Advantages to Democracy
One clear advantage to designing guilds as democratic entities is that it would shift the focus of social contention regarding guilds away from the chat channels and the forums and into the guild itself. If a member doesn't like the way they are being treated there is a tool within the guild to resolve those differences that doesn't depend on the whims of an owner. A member may still be bitter about having their guild sold out from under them but it seems like much less an injustice if two-thirds of their guild mates disagreed and voted to sell. Blizzard was having too much drama surrounding loot so they implemented a system of loot sharing. It seems rational that the solution to the drama surrounding guilds is a system of power sharing, namely democracy.
Another reason to force democracy on guilds is that it increases social cohesion. One of the theories is that drives developers to implement and enhance guilds is the theory that social grouping leads to greater loyalty which leads to sustained subscriptions and thus more profit. But as real world evidence shows, the social cohesion created by dictatorship is inherently artificial and disappears the moment that the central authority disappears. Developer supported democracy encourages organic social growth. Players feel empowered not only by their triumph over the fantasy environment created by the developers, they feel empowered by their contributions to the social unit (the guild) necessary to achieve that triumph. Guild democracy is the formal implementation and recognition of this second contribution.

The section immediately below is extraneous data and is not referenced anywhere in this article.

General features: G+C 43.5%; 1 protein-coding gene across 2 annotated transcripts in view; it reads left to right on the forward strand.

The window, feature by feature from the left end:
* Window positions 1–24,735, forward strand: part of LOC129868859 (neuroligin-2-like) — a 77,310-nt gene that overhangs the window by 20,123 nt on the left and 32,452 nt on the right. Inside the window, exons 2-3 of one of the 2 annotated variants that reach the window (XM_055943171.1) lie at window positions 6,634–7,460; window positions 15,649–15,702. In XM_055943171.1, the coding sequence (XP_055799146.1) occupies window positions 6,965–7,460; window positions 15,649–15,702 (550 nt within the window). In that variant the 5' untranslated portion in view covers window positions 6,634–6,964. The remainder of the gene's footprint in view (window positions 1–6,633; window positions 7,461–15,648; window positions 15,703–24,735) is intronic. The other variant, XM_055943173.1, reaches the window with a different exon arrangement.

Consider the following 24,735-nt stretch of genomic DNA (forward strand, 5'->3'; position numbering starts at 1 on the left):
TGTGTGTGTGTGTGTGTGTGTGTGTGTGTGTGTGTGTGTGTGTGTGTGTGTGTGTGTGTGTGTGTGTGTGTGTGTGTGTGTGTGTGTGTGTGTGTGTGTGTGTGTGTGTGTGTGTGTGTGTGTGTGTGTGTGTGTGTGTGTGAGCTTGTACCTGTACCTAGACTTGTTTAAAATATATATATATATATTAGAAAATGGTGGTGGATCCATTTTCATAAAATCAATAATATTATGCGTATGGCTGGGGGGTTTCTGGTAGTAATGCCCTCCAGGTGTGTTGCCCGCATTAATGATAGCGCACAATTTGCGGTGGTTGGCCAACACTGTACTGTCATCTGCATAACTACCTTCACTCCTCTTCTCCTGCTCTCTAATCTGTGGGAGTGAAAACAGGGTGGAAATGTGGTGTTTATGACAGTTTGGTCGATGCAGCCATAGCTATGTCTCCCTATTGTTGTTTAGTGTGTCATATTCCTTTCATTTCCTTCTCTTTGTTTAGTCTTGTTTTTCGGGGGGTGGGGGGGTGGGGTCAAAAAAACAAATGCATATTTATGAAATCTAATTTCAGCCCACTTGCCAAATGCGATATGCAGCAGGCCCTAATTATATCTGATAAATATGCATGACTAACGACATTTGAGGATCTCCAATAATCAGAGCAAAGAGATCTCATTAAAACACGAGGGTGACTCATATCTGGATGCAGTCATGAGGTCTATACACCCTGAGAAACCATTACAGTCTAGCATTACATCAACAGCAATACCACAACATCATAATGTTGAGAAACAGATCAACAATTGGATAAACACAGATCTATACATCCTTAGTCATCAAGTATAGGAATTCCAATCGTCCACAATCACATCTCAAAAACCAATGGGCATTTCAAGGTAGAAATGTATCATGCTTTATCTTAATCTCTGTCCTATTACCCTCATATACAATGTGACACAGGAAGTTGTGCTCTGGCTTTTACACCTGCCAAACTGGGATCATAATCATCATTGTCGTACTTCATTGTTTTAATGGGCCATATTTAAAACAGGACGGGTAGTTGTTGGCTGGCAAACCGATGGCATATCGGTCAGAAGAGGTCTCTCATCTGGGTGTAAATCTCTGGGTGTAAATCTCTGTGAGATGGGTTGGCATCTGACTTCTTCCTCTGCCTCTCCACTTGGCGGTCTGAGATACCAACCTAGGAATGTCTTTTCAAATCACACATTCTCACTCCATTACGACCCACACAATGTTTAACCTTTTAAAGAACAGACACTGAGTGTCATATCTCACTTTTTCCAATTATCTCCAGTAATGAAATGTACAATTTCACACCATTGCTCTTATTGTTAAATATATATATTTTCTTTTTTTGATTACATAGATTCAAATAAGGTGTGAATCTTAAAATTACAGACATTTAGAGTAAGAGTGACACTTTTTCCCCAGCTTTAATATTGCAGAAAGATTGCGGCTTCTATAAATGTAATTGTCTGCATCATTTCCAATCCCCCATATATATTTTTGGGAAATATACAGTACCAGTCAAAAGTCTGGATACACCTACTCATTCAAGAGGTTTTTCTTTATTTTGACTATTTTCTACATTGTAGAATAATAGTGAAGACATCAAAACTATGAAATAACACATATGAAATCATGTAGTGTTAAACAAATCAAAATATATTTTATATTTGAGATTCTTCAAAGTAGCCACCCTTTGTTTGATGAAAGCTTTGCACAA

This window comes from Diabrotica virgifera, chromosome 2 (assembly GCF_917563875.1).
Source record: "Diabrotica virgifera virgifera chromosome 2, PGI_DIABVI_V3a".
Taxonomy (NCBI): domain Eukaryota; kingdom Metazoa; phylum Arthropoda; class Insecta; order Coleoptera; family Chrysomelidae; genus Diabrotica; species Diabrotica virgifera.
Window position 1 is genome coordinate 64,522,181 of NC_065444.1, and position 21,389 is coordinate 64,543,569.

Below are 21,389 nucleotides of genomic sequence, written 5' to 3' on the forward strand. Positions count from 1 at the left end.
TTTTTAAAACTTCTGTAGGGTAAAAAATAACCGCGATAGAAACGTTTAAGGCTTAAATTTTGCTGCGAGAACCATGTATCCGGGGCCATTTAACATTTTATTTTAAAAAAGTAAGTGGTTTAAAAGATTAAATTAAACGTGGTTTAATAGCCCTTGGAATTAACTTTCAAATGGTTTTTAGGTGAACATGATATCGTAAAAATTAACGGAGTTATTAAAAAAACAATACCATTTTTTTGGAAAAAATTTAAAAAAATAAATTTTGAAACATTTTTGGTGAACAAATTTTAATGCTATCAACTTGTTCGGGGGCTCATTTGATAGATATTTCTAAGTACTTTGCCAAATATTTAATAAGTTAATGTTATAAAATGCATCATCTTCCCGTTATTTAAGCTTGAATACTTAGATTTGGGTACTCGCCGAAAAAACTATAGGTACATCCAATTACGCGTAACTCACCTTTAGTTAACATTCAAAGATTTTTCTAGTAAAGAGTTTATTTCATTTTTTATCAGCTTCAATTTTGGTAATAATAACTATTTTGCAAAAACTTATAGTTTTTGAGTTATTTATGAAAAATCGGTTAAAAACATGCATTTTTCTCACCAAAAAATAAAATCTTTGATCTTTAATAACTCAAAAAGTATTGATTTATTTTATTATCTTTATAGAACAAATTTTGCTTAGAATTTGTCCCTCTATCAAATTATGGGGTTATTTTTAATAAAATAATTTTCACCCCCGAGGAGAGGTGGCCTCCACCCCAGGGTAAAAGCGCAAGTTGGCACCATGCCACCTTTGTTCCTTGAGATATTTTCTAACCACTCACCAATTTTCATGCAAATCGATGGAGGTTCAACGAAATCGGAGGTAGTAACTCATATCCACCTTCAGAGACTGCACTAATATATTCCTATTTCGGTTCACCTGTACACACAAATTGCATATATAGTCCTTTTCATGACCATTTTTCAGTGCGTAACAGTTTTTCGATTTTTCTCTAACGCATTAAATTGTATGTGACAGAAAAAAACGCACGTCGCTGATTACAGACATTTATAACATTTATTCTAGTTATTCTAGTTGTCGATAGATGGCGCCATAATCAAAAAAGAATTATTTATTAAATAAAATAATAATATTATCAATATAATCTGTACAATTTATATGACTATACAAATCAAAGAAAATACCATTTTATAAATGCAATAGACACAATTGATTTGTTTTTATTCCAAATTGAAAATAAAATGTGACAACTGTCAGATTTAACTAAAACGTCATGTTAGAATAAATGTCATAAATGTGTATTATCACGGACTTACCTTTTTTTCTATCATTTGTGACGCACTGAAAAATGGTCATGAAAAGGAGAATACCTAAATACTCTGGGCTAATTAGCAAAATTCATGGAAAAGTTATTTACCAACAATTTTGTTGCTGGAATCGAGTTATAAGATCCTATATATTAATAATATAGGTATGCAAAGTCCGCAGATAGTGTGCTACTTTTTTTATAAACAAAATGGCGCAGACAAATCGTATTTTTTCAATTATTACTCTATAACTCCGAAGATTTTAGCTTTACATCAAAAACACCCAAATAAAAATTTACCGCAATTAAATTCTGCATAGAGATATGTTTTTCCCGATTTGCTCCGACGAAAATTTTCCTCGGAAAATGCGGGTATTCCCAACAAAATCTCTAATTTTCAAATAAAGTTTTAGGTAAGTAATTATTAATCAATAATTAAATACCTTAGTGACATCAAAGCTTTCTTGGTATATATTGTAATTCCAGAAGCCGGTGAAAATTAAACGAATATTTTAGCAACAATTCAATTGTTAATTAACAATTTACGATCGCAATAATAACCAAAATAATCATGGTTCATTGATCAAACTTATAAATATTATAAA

A third reason for developers to support guild democracy is that it can form an educational experience that carries over into life beyond the game. In America voter participation in elections is often below the 50% level; experiencing democracy within the game can serve the boarder social goal of educating the young for civic engagement and reinforcing that value in older players. It seems contradictory for developers to state that they desire players to participate in a form of social grouping directly at odds with the larger cultural values in which the game exists.